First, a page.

“These are for my son’s college fund. He’ll never work at the mill all his life like me.”

We would always celebrate each deposit by stopping for an ice cream cone. I always got chocolate. Dad always got vanilla. When the clerk at the ice cream parlour handed Dad his change, he would show me the few coins nestled in his palm. “When we get home, we’ll start filling the jar again.”

He always let me drop the first coins into the empty jar. As they rattled around with a brief, happy jingle, we grinned at each other. “You’ll get to college on pennies, nickels, dimes and quarters,” he said.

“But you’ll get there. I’ll see to that.”

The years passed, and I finished college and took a job in another town.

Once, while visiting my parents, I used the phone in their bedroom, and noticed that the pickle jar was gone. It had served its purpose and had been removed. A lump rose in my throat as I stared at the spot beside the dresser where the jar had always stood. My dad was a man of few words, and never lectured me on the values of determination, perseverance, and faith. The pickle jar had taught me all these virtues far more eloquently than the most flowery of words could have done.

When I married, I told my wife Susan about the significant part the lowly pickle jar had played in my life as a boy. In my mind, it defined, more than anything else, how much my dad had loved me. No matter how rough things got at home, Dad continued to doggedly drop his coins into the jar. Even the summer when Dad got laid off from the mill, and Mama had to serve dried beans several times a week, not a single dime was taken from the jar.

To the contrary, as Dad looked across the table at me, pouring catsup over my beans to make them more palatable, he became more determined than ever to make away out for me. “When you finish college, Son,” he told me, his eyes glistening, “You’ll never have to eat beans again…unless you want to.”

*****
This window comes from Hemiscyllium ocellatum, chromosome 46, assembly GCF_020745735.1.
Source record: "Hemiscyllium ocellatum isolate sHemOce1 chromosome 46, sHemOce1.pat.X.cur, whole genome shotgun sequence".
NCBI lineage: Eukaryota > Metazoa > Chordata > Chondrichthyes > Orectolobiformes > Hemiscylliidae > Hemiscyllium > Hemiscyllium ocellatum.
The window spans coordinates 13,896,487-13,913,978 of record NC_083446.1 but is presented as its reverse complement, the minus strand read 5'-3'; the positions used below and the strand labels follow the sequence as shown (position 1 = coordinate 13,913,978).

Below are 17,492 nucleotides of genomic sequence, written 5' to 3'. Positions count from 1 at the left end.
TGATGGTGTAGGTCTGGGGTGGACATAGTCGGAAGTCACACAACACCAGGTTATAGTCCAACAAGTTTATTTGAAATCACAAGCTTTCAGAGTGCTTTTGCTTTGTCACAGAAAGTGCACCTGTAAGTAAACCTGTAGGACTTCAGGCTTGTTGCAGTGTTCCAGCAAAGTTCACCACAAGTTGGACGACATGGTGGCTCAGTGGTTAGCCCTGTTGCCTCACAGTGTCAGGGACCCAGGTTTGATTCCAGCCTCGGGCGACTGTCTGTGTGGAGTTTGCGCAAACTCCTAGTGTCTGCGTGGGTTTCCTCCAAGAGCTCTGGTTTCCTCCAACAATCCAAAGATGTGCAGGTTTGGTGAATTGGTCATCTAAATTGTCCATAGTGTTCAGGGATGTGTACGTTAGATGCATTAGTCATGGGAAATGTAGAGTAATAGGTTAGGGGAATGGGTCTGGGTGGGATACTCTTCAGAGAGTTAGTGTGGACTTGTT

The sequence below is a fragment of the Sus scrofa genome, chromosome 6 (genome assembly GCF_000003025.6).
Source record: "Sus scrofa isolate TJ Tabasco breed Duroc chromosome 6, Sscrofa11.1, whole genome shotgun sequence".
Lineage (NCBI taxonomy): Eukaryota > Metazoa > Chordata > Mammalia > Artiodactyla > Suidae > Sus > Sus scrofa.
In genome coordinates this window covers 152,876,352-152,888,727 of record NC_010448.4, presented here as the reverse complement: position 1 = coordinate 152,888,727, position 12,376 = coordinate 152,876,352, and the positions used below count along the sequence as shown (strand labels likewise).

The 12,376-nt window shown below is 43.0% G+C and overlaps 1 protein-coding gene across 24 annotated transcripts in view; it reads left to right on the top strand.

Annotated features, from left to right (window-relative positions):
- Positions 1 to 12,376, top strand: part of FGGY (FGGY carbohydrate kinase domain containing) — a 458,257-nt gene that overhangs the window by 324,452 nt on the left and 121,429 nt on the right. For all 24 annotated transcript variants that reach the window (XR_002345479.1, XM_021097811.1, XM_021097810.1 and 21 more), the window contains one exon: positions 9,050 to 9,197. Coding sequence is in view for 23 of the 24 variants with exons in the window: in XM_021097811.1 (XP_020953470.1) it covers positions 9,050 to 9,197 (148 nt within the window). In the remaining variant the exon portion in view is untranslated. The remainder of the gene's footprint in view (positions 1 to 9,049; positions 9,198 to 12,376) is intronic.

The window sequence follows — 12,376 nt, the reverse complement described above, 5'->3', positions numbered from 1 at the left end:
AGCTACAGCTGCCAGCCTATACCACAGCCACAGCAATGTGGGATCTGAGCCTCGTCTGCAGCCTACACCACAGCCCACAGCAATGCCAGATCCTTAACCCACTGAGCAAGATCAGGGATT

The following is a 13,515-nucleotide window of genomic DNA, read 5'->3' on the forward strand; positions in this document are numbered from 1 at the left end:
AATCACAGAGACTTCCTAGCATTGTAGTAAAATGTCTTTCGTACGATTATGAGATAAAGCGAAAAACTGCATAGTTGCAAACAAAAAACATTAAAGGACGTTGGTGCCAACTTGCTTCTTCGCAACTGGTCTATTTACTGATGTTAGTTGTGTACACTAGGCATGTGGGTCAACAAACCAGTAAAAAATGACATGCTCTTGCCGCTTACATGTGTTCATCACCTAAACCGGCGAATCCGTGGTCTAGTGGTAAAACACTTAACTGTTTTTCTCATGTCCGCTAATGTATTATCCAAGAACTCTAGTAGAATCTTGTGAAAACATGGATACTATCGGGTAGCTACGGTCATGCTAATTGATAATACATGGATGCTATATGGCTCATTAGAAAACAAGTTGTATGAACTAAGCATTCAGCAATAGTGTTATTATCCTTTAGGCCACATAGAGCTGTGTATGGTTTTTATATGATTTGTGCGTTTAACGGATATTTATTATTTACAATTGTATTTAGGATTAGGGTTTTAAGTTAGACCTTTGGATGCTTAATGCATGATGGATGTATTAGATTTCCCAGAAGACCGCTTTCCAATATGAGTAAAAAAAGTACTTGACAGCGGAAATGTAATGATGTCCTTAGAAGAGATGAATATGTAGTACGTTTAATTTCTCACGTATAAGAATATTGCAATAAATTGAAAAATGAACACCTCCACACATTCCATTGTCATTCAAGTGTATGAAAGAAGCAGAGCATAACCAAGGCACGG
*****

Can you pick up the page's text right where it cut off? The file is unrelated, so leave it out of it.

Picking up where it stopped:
The first Christmas after our daughter Jessica was born, we spent the holiday with my parents. After dinner, Mom and Dad sat next to each other on the sofa, taking turns cuddling their first grandchild. Jessica began to whimper softly, and Susan took her from Dad’s arms. “She probably needs to be changed,” she said, carrying the baby into my parents’ bedroom to diaper her.

When Susan came back into the living room, there was a strange mist in her eyes. She handed Jessica back to Dad before taking my hand and leading me into the room.

“Look,” she said softly, her eyes directing me to a spot on the floor beside the dresser. To my amazement, there, as if it had never been removed, stood the old pickle jar, the bottom already covered with coins. I walked over to the pickle jar, dug down into my pocket, and pulled out a fistful of coins.

With a gamut of emotions choking me, I dropped the coins into the jar. I looked up and saw that Dad, carrying Jessica, had slipped quietly into the room. Our eyes locked, and although neither one of us could speak, I knew he was feeling the same emotions I felt.


“May we never permit ourselves to speak in a derogatory manner of the people of any nation. If we do speak in such a manner, we shall be guilty of defamation of character; we shall be saying that which is not true.”